People in our profession frequently need to explain why we think historians have something to say about science. In this rich collection of oral histories, historian Xiong Weimin seeks to demonstrate the converse: that scientists have important things to say about history. Every scholar interested in Mao-era science will want a copy of this book; it would also be very suitable in the (Sinophone) classroom and has already received a very positive reception among more general audiences in the People’s Republic of China (PRC).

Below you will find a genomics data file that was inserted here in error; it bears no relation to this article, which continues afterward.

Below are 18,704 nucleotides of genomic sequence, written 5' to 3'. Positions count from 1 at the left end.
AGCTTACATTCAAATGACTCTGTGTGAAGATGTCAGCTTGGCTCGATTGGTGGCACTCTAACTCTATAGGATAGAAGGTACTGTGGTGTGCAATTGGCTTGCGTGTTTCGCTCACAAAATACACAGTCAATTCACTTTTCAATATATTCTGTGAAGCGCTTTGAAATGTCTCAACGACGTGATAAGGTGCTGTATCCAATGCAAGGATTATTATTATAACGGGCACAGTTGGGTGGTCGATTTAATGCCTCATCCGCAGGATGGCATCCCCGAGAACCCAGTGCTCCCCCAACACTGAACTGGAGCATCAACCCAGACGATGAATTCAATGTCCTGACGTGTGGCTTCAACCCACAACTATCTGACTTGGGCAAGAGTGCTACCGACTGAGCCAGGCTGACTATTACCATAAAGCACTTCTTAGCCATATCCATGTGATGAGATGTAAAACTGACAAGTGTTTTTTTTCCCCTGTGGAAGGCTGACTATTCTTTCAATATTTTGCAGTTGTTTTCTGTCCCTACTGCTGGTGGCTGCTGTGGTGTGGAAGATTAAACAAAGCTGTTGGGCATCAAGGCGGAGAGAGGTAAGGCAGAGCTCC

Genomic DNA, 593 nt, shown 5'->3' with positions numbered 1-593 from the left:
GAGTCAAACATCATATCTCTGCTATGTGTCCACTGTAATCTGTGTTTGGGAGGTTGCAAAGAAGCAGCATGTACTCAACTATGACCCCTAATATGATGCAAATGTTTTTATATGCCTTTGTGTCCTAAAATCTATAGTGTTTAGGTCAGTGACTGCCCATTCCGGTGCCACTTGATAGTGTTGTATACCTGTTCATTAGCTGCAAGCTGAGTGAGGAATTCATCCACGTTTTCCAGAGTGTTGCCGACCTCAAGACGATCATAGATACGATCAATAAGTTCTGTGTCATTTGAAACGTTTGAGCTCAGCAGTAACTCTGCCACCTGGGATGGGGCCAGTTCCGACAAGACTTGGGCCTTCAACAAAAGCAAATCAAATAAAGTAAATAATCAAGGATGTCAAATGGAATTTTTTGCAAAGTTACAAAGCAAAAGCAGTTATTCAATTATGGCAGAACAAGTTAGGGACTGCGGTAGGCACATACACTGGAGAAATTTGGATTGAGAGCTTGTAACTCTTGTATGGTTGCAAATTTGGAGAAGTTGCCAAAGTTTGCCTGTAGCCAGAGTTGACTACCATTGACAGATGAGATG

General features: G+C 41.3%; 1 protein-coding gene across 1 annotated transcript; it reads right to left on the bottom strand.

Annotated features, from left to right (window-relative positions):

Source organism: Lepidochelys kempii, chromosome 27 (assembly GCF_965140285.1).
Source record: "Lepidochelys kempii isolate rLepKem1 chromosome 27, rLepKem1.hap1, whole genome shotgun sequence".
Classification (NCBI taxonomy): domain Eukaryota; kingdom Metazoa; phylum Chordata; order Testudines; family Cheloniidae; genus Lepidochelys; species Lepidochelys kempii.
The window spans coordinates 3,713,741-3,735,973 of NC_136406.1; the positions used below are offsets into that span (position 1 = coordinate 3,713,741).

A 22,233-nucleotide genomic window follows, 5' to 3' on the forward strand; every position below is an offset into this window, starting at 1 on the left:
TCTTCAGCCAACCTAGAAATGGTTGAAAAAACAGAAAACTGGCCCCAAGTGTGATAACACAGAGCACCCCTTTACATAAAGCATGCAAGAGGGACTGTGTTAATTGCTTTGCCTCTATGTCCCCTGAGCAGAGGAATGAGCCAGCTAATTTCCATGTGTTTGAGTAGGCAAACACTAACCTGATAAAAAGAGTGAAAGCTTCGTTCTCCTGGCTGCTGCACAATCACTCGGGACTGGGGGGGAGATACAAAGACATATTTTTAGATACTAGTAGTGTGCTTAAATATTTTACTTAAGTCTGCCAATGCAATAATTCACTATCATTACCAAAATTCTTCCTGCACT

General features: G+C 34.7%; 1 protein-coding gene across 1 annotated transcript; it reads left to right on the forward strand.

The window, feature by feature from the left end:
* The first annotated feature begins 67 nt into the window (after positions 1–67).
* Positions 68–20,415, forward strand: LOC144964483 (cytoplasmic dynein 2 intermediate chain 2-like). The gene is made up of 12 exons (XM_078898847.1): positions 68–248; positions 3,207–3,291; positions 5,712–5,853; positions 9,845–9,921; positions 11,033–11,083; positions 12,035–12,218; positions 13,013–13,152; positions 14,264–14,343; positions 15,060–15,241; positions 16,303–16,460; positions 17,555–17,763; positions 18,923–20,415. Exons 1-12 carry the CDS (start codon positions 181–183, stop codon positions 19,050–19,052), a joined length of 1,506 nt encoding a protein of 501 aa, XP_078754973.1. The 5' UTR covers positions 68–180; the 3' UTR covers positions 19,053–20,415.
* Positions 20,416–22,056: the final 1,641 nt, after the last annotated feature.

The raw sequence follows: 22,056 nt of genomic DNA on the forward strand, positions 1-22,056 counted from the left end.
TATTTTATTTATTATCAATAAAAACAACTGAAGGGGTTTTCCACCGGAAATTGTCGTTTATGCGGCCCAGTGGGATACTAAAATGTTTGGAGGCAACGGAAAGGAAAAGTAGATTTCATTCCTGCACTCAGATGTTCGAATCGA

The bulk of the book comprises interviews with sixteen people, including research scientists spanning the physical, biological, and engineering sciences; a prominent philosopher and historian of science; administrators in the Chinese Academy of Sciences (CAS); and editors of major scientific publications. In addition, Xiong provides an introduction to the collection titled “Between Science and Politics,” and...

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